VCA Animal Referral & Emergency Center of Arizona is a paid advertiser of Sonoran Living
Rattlesnakes envenomation is common in Arizona. Most are from the Western Diamondback rattlesnake although Mojave rattlesnakes do call Arizona home as well. Most envenomations occur during spring and fall when hiking with pets is more comfortable. Rattlesnake envenomations can be very scary but with appropriate treatment can have a great outcome.
The most common signs of rattlesnake envenomation include local pain, swelling and bruising. Blood clotting is affected by the venom leading to bleeding/bruising and in some cases neurologic abnormalities can be seen. Treatment goals controlling the pain, limiting swelling, and neutralizing the venom. Antivenom, pain control and management of shock are mainstays of treatment.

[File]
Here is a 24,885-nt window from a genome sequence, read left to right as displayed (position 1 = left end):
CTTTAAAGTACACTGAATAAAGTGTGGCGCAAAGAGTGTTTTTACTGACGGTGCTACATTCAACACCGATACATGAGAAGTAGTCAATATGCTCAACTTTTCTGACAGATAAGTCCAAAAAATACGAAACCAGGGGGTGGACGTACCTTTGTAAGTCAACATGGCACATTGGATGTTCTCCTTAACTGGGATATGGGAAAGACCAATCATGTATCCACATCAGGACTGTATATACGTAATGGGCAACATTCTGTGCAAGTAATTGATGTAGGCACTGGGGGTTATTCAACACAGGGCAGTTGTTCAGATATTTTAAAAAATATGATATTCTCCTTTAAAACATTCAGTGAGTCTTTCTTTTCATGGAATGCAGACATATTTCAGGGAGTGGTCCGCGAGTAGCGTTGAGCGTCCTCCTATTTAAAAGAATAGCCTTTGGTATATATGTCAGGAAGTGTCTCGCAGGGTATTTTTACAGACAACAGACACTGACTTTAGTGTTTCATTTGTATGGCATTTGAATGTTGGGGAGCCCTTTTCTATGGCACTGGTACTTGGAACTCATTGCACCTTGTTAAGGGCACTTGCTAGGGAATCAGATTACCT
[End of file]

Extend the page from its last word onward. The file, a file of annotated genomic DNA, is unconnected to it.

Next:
If your pet has sustained a rattlesnake bite, do not apply a tourniquet, and do not cut or suction the wound. Limit your pets, movement and seek veterinary care immediately. Do not administer any human medications as many over the counter human medications are toxic to dogs and may limit veterinary options for treatment. With appropriate treatment the prognosis for rattlesnake envenomations can be good.
At VCA Animal Referral & Emergency Center of Arizona, we help pets live longer, healthier, and happier lives through the highest quality critical care, surgery, oncology, and internal medicine services, as well as emergency care at all times.
Located in Mesa, our outstanding supporting staff are trained to the highest standards to help ensure that all our patients receive the best in healing care.
Our hospital has been serving Arizona for over 50 years and will continue to be here when you pets need us. We are available to serve your emergency needs 24/7, our specialists are available Monday through Saturday.
For more information call 480-877-0191 or visit vcaareca.com